Jenn Cole (19:35):
You know, the only thing you could say is just expose them to everything as much as you possibly can get them in, you know, piano classes, but dance classes or, you know, computer classes expose them to everything and they're gonna figure out what they love, you know? Yeah. Despite, you know, mom wanting them not to be a musician and dad not or dad wanting them to, they're gonna find what they love.
Young Han (19:57):
It's inevitable. That's right. I still, I still whisper in their ears when they're sleeping. Be a musician, be a musician at least 20 times every night. But yes, absolutely. Everything you just said too. do they do they enjoy real estate through just osmosis or has that had any impact on them, your kind of like second career here or your second run at, you know, business?
Jenn Cole (20:17):
No, not really. None of them have really expressed too much of an interest. One of them in passing, but not sure that's ever gonna, ever gonna come through. But I'm here to support 'em if that's what they want.
Young Han (20:30):
Interesting. Yeah. I feel like I feel like there's a lot of things that I think kids will soak up in, you know, they'll like basically either take nurture nature, but, and then within that they'll either like try to emulate or they'll do the exact opposite of have you noticed that?
Jenn Cole (20:49):
I have, yeah. And you know, I explain a lot of 'em to him and especially going through this condo purchase with, you know, my son right now, he wanted me, when we got back from seeing the condo, he wanted me to put in an offer like right then and right there. And I'm like, no, I'm not doing that. We have a strategy. This is how, and I had to explain to him why, you know, being the first offer in is sometimes not always the best. So he's definitely absorbing that. And I think I am instilling in him, even if you don't go into real estate, real estate is a great place to invest, so let's make sure that's in our future.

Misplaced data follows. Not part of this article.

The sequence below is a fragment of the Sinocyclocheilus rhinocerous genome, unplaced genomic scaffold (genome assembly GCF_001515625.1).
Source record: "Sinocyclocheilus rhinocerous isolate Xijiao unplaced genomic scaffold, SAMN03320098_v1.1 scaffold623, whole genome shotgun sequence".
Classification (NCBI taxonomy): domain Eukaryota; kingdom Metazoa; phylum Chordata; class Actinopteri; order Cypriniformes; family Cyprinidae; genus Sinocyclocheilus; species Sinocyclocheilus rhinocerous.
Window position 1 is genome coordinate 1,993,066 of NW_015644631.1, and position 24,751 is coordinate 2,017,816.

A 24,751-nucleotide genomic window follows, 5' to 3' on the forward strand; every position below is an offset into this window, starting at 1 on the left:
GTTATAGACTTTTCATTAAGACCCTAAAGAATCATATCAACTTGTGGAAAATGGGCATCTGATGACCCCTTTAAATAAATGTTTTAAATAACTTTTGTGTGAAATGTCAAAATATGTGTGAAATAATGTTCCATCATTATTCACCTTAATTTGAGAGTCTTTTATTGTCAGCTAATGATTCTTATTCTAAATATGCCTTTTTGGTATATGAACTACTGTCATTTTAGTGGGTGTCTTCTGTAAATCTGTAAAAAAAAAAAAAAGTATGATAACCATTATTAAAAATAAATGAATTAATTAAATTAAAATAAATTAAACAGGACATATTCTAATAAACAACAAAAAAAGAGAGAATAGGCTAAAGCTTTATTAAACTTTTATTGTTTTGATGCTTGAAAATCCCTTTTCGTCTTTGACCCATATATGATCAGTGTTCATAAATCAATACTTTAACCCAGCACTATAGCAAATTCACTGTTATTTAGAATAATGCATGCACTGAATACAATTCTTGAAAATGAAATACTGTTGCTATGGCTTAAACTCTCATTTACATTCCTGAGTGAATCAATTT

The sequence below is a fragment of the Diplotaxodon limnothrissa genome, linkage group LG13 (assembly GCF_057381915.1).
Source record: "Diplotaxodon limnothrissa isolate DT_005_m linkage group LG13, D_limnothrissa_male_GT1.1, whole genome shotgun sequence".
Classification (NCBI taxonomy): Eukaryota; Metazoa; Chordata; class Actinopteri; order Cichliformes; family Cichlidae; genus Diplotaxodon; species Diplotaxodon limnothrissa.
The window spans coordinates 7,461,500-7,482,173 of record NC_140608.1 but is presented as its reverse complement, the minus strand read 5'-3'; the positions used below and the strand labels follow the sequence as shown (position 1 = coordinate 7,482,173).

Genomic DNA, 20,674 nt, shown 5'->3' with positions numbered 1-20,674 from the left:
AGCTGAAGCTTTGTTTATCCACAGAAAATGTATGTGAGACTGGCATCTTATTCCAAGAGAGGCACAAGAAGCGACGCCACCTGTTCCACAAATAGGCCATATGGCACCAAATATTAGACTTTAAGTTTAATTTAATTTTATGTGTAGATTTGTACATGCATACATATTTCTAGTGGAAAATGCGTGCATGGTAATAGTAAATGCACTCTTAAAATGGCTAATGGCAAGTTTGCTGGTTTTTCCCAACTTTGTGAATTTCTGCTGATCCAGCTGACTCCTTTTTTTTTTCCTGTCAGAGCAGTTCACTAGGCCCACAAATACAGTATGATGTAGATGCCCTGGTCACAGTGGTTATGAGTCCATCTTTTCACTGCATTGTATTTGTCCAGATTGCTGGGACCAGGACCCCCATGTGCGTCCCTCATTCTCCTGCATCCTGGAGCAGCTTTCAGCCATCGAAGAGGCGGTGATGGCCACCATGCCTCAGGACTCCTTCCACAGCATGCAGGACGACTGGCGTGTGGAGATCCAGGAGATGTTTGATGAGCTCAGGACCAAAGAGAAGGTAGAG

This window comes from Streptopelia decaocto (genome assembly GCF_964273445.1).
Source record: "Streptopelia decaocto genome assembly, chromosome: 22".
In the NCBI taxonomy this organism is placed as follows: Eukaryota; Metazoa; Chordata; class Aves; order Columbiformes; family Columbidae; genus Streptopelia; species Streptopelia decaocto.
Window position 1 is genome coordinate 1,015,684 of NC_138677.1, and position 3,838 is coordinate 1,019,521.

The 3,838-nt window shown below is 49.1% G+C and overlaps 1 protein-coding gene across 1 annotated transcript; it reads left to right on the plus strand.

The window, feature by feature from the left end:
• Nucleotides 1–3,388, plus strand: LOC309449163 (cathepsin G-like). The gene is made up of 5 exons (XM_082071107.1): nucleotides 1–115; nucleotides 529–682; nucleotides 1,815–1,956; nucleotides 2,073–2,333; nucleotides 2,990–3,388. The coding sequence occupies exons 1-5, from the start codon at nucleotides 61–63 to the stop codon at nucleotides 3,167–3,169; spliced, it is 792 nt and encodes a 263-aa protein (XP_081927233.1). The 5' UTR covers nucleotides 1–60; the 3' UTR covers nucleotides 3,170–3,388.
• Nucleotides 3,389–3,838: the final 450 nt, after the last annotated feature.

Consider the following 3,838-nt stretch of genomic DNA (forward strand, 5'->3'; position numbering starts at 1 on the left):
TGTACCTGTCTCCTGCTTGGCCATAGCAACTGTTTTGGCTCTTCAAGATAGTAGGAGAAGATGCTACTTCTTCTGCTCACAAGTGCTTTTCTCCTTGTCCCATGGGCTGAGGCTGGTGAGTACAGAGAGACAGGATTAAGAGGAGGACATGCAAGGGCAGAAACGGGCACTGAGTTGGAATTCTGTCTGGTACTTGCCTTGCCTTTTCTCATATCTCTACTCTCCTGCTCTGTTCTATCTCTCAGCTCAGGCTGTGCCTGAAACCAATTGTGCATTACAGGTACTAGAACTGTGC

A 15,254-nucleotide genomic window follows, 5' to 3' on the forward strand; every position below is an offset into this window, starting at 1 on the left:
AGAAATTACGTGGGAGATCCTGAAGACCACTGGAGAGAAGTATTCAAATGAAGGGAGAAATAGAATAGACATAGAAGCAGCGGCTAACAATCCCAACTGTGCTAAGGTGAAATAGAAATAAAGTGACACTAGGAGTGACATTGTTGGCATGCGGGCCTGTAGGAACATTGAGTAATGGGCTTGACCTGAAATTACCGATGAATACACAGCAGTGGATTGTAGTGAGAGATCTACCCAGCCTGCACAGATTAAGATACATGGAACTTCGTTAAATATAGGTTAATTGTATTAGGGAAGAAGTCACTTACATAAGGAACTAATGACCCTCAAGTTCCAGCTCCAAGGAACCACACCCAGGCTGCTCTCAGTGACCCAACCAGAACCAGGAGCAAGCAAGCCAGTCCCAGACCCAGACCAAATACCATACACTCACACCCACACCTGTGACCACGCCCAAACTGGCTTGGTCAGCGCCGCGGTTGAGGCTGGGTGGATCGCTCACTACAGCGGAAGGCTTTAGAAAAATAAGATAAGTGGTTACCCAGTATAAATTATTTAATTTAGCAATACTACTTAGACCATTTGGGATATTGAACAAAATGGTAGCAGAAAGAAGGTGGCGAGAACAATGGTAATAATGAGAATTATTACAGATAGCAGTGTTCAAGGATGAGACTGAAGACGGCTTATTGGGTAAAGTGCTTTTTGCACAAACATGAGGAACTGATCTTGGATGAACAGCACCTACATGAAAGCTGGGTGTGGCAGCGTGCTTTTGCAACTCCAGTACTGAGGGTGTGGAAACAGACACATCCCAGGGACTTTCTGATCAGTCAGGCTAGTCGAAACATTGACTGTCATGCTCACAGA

Young Han (21:25):
Yeah. I love that. And I think that, that it's really clever too. I mean, if you can figure out ways to get them to diversify into real estate. I mean, that's one thing that I really want my kids to have, whether they're interested in it or not. I think the concept of like diversifying your income is super, super critical. Right. And as I've, as I've gotten, you know, and you've seen me evolve this year probably more than anybody actually. I know to be quite honest with you is really funny because we met through buying my house here, moving to Texas. But in inevitably you, you ended up being like this catalyst and cohort in my total transformation this year and kind of like the way I perceive life and money and, and I've just like, you know, like it's just one of those things where I'm like, my kids are gonna grow up with diversified assets and they're gonna have real estate as part of it. It's just one of those things that they have to have. And I wish I had known this, you know? And I don't know. It's just, it's like, well, not one of those negotiable things where I'm gonna talk to 'em about it. It's just like, no, they're, you're gonna know this and you're gonna have it and you're gonna learn how to manage it and just keep it because I wish I had known this like 20 years ago, I feel like I'd be in a completely different situation am now. Right. And not to say that, not to say that money solves everything, but sure helps a lot.
Jenn Cole (22:35):